Bar'am Synagogue 001

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  • Title:  Bar'am Synagogue 001
  • Description:  On the grounds of the Bar'am National Park is a synagogue from the Talmudic period.

    The original name of the village in which the synagogue was found is unknown, but it is indicative of the existence of an established Jewish community in the area it was found.

    The Kfar Bar'am synagogue is preserved up to the second story and has been restored. The architecture is similar to that of other synagogues in the Galilee built in the Talmudic period. In 1522, Rabbi Moses Basula wrote that the synagogue belonged to Simeon bar Yochai, who survived the Second Jewish War in 132-135 CE. Archaeologists, however, have concluded that the building was built at least a century later. According to another tradition, the synagogue was built in honor of Rabbi Shimon bar Yochai, and bore his name. Israeli archaeologist Lipa Sukenik (1889–1953), excavated a relief in one of the synagogues in 1928, and dated the Bar’am synagogue to the 3rd century CE.

    The synagogue is made of basalt stone, standard for most buildings in the area. The six-column portico is unusual. The front entrance of the synagogue has three doorways that face Jerusalem. In front of the entrance are some of the (originally eight) columns with Attic bases which supported a porch. There is an inscription under the right window on the facade, which reads: "Banahu Elazar bar Yodan", which means "Elazar bar Yodan built it". Elazar bar Yodan is a Jewish Aramaic name. The interior of the synagogue was divided by rows of columns into three aisles and an ambulatory.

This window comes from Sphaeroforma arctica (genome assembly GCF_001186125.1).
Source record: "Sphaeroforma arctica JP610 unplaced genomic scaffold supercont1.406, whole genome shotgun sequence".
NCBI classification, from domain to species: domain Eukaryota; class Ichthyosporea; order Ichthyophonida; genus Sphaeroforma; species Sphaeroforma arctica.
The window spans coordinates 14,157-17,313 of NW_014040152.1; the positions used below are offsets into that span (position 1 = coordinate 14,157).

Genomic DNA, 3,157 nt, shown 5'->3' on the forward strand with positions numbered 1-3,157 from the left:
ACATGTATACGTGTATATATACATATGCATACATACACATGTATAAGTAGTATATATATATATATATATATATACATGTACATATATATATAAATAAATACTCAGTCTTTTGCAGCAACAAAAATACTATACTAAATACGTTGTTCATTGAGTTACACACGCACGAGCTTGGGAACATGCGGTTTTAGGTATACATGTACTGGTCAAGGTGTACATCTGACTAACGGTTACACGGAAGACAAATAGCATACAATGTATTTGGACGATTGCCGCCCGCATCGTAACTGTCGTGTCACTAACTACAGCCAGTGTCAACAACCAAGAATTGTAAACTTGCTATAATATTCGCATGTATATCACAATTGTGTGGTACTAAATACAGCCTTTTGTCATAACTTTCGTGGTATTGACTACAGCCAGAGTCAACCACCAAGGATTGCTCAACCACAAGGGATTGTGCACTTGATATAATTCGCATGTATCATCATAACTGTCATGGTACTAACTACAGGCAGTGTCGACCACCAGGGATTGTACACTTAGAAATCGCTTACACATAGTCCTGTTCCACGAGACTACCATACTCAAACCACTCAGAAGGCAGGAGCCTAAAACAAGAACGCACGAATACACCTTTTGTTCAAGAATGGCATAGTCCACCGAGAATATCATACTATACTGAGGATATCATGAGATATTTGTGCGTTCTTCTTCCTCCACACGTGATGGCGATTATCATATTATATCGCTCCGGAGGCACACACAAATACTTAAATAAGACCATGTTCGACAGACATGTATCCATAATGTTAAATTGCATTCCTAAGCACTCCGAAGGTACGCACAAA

An unusual feature in an ancient synagogue is the presence of three-dimensional sculpture, a pair of stone lions. A similar pair of three-dimensional lions was found at Chorazin. A carved frieze features a winged victory and images of animals and, possibly, human figures.

    There was a second, smaller synagogue, but little of it was found. A lintel from this smaller synagogue is at the Louvre. The Hebrew inscription on the lintel reads, "Peace be upon the place, and on all the places of Israel."

    In 1901, publication of photos of the ancient synagogue led the Jewish Hospital of Philadelphia, (now the Albert Einstein Medical Center,) to erect a synagogue, the Henry S. Frank Memorial Synagogue, inspired by Bar'am and other ancient Israeli synagogues. The hospital's synagogue replicated the round arch of the door of the standing ruin and the lintel from the smaller synagogue that is now in the Louvre.
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  • Keywords:  Synagogue, Bar'am
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